“Beware the Ides of March!”, the augur Spurinna had warned a few days before the 15 March in 44 BC , but the great Julius Caesar had brushed him aside. Was he not, at 55, the most powerful man in the civilised world?
For five years Caesar had been dictator, after having decisively defeated the coalition of nobles, including the great Pompey, who had tried to destroy him. Caesar knew there were senators who hated him, who in fact were plotting to kill him, but so sure was he of his position, of the awe (and perhaps, he hoped, the love) in which he was held, that he had even dismissed the troop of Spanish bodyguards that normally escorted him.
So at mid-morning, on the 15th March 44BC, Caesar set off for Pompey’s theatre, where the Senate was meeting. En route a friend handed him a note with the details of the assassination plot, but Caesar simply put it with the other letters he was carrying, having no time to read it.
Entering the theatre, he saw Spurinna among the crowd. “The Ides of March have come”, he mocked. “Yes”, replied the augur, “but they have not yet gone”.
Caesar’s Final Moments
Caesar took his seat, quickly to be surrounded by conspirators who pretended to be paying their respects. One seized him by the shoulder, and Caesar shook him off, but as he turned away one of the Casca brothers central to the conspiracy stabbed him just below the throat. Grabbing Casca’s arm, Caesar stabbed it with his stylus and tried to escape the ring of murderers now surrounding him. But suddenly the great man realised it was hopeless. Since Casca’s first thrust he had not uttered a word, but when he saw his protege Marcus Brutus among his assassins, he murmured in Greek, “You, too, my child?’ He then drew the top of his toga over his face while letting the lower part fall so that he would die with both legs covered. The murderers struck out in a frenzied attack, sometimes wounding each other in their eagerness for the slaughter. Twenty-three knife blows struck home as Caesar stood there, defenceless, before he fell dead to the floor.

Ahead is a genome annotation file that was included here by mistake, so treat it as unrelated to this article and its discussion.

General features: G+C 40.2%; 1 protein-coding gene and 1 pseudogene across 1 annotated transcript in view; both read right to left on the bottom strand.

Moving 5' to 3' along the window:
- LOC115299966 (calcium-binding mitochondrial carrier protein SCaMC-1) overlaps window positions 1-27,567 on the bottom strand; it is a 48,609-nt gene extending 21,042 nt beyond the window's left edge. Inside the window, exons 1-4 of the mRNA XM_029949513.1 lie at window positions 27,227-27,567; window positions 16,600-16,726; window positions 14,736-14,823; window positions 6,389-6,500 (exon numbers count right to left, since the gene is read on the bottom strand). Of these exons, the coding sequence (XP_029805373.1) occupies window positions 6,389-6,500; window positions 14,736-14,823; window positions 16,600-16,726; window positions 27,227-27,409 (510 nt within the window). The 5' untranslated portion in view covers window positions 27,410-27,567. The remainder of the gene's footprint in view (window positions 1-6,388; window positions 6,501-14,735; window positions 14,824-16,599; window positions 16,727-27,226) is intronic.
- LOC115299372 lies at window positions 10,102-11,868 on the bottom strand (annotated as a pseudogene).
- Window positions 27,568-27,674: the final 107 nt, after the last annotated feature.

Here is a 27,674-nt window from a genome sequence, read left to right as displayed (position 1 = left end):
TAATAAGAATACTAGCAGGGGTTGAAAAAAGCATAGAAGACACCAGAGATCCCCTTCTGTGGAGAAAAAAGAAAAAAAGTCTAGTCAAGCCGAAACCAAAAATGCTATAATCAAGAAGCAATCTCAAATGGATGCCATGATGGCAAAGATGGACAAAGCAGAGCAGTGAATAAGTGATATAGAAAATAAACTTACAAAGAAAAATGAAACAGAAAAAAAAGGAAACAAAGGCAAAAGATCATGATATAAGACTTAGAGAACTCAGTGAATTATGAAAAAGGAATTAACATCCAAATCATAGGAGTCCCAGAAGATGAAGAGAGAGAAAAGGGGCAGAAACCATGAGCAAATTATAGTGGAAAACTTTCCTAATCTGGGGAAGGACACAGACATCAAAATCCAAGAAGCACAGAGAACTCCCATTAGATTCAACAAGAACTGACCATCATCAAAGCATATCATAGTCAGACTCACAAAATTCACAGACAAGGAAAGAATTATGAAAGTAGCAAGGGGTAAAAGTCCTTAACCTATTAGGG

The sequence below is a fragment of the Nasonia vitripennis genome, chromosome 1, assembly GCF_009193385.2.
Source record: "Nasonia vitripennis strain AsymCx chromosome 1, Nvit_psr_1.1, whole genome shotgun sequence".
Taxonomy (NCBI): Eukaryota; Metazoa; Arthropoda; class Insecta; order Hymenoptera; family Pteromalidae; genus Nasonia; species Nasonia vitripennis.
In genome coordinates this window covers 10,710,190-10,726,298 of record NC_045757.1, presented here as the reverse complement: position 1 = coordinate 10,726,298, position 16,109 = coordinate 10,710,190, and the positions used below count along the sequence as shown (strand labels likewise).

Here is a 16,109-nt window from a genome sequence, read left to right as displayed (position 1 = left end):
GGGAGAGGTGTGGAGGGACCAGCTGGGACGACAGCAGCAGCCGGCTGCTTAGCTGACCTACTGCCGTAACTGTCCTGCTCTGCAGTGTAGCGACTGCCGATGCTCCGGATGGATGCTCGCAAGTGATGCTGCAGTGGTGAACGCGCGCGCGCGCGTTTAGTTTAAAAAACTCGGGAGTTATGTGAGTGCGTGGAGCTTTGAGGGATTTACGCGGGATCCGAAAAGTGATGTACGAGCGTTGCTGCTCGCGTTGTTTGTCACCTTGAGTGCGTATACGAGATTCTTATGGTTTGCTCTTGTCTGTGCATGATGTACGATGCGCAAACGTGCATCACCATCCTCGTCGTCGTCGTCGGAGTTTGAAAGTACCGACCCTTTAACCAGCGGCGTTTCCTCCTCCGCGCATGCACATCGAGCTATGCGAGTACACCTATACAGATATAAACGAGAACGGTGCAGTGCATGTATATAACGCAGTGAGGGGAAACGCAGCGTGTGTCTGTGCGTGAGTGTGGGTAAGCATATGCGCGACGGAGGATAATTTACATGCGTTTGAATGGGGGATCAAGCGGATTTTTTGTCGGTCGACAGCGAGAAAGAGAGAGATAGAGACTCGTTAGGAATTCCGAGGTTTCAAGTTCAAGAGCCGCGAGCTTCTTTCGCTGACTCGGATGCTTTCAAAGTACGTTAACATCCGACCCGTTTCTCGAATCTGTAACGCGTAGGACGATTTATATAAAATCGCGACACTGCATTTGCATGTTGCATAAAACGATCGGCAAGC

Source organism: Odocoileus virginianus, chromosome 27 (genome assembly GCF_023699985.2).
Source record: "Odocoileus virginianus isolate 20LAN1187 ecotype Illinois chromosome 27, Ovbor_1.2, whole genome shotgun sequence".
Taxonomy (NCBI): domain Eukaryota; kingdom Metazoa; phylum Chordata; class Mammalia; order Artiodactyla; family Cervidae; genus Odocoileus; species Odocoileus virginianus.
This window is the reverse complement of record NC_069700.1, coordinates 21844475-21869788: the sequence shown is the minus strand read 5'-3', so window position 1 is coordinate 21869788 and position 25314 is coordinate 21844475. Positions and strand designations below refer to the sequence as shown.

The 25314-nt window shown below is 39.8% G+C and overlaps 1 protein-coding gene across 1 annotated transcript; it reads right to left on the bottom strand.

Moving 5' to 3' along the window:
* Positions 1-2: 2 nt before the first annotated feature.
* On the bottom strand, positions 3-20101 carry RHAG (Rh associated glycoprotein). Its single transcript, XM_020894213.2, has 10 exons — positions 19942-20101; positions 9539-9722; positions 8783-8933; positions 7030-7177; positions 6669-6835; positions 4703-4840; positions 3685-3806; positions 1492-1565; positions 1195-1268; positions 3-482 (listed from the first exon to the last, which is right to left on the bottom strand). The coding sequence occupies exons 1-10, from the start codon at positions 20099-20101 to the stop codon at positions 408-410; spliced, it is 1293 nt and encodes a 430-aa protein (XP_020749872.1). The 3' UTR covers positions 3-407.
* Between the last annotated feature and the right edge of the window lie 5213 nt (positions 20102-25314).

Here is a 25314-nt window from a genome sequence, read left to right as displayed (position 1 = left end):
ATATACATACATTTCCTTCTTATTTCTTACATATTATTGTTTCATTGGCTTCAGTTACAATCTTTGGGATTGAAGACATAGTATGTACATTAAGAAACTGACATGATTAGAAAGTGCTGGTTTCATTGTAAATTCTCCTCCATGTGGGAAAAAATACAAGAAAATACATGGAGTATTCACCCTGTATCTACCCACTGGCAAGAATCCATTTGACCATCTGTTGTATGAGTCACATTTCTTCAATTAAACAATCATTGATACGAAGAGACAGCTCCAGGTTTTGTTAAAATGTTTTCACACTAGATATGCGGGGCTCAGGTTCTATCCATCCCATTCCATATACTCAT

So died the greatest of all Romans. But he had changed the world. He replaced the corrupt and incompetent rule of the Roman nobility with an autocracy that lasted for half a millennium in the west and 1,500 years in the east, and he gave to France the Latin civilisation that replaced tribal barbarism and that has lasted to this day.
As for the assassins, virtually all were killed within 3 years of Caesar’s murder or, like Marcus Brutus, committed suicide.
History has a special place for Brutus. Caesar had been his mother’s lover and had helped him all his life, but nonetheless 5 years before the assassination Brutus joined Pompey’s army against Caesar. Even so, Caesar pardoned him and appointed him governor of Cisalpine Gaul. For his treachery, in his Inferno Dante places him in the lowest circle of Hell alongside Judas, hanging from Satan’s mouth.
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